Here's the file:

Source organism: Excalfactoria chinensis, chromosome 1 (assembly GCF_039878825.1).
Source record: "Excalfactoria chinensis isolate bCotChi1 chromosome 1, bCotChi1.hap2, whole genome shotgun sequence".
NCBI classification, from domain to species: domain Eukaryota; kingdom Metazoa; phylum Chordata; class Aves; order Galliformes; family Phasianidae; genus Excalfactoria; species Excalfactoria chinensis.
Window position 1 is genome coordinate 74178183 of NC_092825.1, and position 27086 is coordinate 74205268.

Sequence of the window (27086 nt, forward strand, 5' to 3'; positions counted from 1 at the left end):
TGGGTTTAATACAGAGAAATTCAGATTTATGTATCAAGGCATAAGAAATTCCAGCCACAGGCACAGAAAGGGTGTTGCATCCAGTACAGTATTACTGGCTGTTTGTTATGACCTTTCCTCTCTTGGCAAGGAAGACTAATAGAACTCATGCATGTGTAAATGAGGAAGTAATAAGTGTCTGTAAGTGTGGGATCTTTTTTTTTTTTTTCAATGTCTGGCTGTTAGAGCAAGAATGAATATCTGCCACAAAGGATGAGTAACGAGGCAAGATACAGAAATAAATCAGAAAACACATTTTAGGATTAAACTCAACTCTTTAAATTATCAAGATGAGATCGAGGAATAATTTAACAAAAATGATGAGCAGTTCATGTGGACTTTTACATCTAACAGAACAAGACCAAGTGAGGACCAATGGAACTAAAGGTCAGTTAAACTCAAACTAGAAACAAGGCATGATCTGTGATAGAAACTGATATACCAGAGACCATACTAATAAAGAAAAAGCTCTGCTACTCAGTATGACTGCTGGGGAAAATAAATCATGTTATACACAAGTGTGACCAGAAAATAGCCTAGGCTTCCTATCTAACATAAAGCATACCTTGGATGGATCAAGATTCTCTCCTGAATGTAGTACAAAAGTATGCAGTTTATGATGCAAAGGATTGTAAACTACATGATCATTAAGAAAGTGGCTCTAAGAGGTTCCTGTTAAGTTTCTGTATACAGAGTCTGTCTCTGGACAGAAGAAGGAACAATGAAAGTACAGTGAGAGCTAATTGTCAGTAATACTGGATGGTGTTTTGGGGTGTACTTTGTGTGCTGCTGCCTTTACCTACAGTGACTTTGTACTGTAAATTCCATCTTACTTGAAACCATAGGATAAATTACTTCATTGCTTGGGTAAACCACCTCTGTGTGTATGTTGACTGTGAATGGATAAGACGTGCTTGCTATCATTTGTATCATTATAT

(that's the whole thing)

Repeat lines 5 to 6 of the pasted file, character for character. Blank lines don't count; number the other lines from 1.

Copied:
Sequence of the window (27086 nt, forward strand, 5' to 3'; positions counted from 1 at the left end):
TGGGTTTAATACAGAGAAATTCAGATTTATGTATCAAGGCATAAGAAATTCCAGCCACAGGCACAGAAAGGGTGTTGCATCCAGTACAGTATTACTGGCTGTTTGTTATGACCTTTCCTCTCTTGGCAAGGAAGACTAATAGAACTCATGCATGTGTAAATGAGGAAGTAATAAGTGTCTGTAAGTGTGGGATCTTTTTTTTTTTTTTCAATGTCTGGCTGTTAGAGCAAGAATGAATATCTGCCACAAAGGATGAGTAACGAGGCAAGATACAGAAATAAATCAGAAAACACATTTTAGGATTAAACTCAACTCTTTAAATTATCAAGATGAGATCGAGGAATAATTTAACAAAAATGATGAGCAGTTCATGTGGACTTTTACATCTAACAGAACAAGACCAAGTGAGGACCAATGGAACTAAAGGTCAGTTAAACTCAAACTAGAAACAAGGCATGATCTGTGATAGAAACTGATATACCAGAGACCATACTAATAAAGAAAAAGCTCTGCTACTCAGTATGACTGCTGGGGAAAATAAATCATGTTATACACAAGTGTGACCAGAAAATAGCCTAGGCTTCCTATCTAACATAAAGCATACCTTGGATGGATCAAGATTCTCTCCTGAATGTAGTACAAAAGTATGCAGTTTATGATGCAAAGGATTGTAAACTACATGATCATTAAGAAAGTGGCTCTAAGAGGTTCCTGTTAAGTTTCTGTATACAGAGTCTGTCTCTGGACAGAAGAAGGAACAATGAAAGTACAGTGAGAGCTAATTGTCAGTAATACTGGATGGTGTTTTGGGGTGTACTTTGTGTGCTGCTGCCTTTACCTACAGTGACTTTGTACTGTAAATTCCATCTTACTTGAAACCATAGGATAAATTACTTCATTGCTTGGGTAAACCACCTCTGTGTGTATGTTGACTGTGAATGGATAAGACGTGCTTGCTATCATTTGTATCATTATAT